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Using set and get in C Sharp

complete
P: 11
What is the point of using set and get in C Sharp?
It seems variables are used differently in this language than in C++.
For some reason, you have to have a static variable defined like this:
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  1. public static uint Somenum
  2. {
  3.    set { m_somenum = value; }
  4.    get { return m_somenum; }
  5. }
and prior to this declaration, you need to have this:
public uint m_sumenum;
This seems to be the only way to expose a member of a class to other classes in C#.
The problem is that I seem to be doing this improperly because I get a compile error:
An object reference is required for the non-static field, metod, or property '.......m_somenum"
I think I see the problem. The problem is that I cannot use a static varable like this.
So you have to instantiate the class in order to set these members of the class.
So how would you do the equivalent of a global class in C Sharp?
Would I do it something like this:
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  1. public clase SomeClass
  2. {
  3.     SomeClass someclass = new SomeClass();
  4.  public static uint Somenum
  5.  {
  6.     set { m_somenum = value; }
  7.     get { return m_somenum; }
  8.  }
  9. }
Or perhaps this "new" needs to be outside of the class in order to work. So my next question is this. How and where would that command be such that it the internal set methods could be accessed by the other classes in the code?
Jan 13 '09 #1
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2 Replies


vekipeki
Expert 100+
P: 229
Please use CODE tags when posting. You should read the Posting guidelines before posting. Although the link seems to be broken right now? :)

The problem is that you are accessing a non-static field in a static property. It your property must be static, the your backing field must also be static.

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  1. private static int _number;
  2. public static int Number
  3. {
  4.      get { return _number; }
  5.      set { _number = value; }
  6. }
  7.  
Note that the _number field is private and static, accessible only withing the class containing it, while Number field is public, and exposed to the rest of the world.

For example, by using only a 'get' accessor, you can make your property read-only:

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  1. private static int _number;
  2. public static int Number
  3. {
  4.      get { return _number; } // there is no 'set' accessor
  5. }
  6.  
Jan 14 '09 #2

tlhintoq
Expert 2.5K+
P: 3,525
Get and Set can also be used to map a variable in one form or chunk of code to something else. In this example a form uses a local variable for preferences, but it is really just passing through the program level preference object (PrefObj)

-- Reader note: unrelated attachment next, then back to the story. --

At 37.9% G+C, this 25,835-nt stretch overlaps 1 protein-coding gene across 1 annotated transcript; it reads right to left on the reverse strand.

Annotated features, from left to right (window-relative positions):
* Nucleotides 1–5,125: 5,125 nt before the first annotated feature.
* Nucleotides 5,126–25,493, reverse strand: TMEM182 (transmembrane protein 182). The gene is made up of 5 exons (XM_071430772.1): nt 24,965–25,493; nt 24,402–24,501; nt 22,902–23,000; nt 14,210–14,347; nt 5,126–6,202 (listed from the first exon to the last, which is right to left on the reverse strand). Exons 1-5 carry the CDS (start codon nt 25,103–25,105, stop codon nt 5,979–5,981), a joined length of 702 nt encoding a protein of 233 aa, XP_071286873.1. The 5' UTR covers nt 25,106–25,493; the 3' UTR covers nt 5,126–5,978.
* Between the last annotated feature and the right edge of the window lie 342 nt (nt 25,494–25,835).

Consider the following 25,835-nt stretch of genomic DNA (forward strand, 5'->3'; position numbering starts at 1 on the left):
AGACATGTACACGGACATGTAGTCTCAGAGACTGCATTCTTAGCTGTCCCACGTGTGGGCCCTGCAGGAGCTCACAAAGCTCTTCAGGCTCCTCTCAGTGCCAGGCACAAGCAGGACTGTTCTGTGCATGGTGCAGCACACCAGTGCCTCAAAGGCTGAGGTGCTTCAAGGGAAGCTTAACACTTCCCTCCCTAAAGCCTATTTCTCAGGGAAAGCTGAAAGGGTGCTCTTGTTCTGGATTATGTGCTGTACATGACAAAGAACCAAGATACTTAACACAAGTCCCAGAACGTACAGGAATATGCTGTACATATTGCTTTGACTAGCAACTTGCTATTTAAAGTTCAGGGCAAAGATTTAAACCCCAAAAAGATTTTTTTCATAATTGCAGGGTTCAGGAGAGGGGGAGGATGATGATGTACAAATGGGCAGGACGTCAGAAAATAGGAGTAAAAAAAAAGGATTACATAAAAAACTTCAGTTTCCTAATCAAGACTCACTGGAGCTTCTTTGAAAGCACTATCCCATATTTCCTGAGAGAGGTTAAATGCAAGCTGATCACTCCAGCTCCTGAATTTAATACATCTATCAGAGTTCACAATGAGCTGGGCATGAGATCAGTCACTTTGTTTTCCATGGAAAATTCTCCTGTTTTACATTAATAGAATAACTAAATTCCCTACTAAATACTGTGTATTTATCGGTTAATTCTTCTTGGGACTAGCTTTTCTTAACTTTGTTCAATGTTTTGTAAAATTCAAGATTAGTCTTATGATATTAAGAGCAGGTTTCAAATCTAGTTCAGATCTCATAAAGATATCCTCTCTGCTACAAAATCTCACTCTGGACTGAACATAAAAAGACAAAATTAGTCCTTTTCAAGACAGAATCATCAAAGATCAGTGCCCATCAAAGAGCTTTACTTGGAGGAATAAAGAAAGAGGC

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  1.         PrefObj myPreferences { get { return Program.myPrefs; } }
  2.  
Instead of using 100 references to Program.myPrefs in this form we only make one. The form only has references to the local variable 'myPreferences'. If you decide later that the preferences will come from someplace else, you only have to make 1 code change, not 100.

Get and Set also can run code. They can be used for range checking and help avoid nulls being passed around
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  1.  
  2. string bob = string.empty;
  3.  public string RangeCheck
  4.         {
  5.             get 
  6.             { 
  7.                 if (string.IsNullOrEmpty(bob)) return "Not yet set.";
  8.                 else return bob;
  9.             }
  10.             set { bob = value; }
  11.         }
  12.  
An empty field in a form looks like you are missing data. A field that clearly states "Not set" doesn't look like a bug.

You could apply this to integers as well. If someone tries to set a value to 500, but your program expects or requires a maximum of no more than 100...
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  1.  
  2. int bob = 0;
  3.  public int RangeCheck
  4.         {
  5.             get 
  6.             { 
  7.                 return bob;
  8.             }
  9.             set 
  10.             { 
  11.                   if (value > 100) bob = 100;
  12.                   if (value < 1) bob = 1;  
  13.              }
  14.         }
  15.  
Or maybe you want your code to be smart enough to actually react to values being set. In this example, when the value is set we also run the method that saves our values then we update our display.
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  1.         public string RangeCheck
  2.         {
  3.             get 
  4.             { 
  5.                 if (string.IsNullOrEmpty(bob)) return "Not yet set.";
  6.                 else return bob;
  7.             }
  8.             set { bob = value; SaveMethod(); UpdateDisplay(); }
  9.         }
  10.  
Now our code is a little smarter and a lot easier to maintain. We don't have to call the save and update methods from all 100 places we set this value. Just setting the value will do it for us, every time, every place. Giving us consistent behavior with less work.
Jan 14 '09 #3

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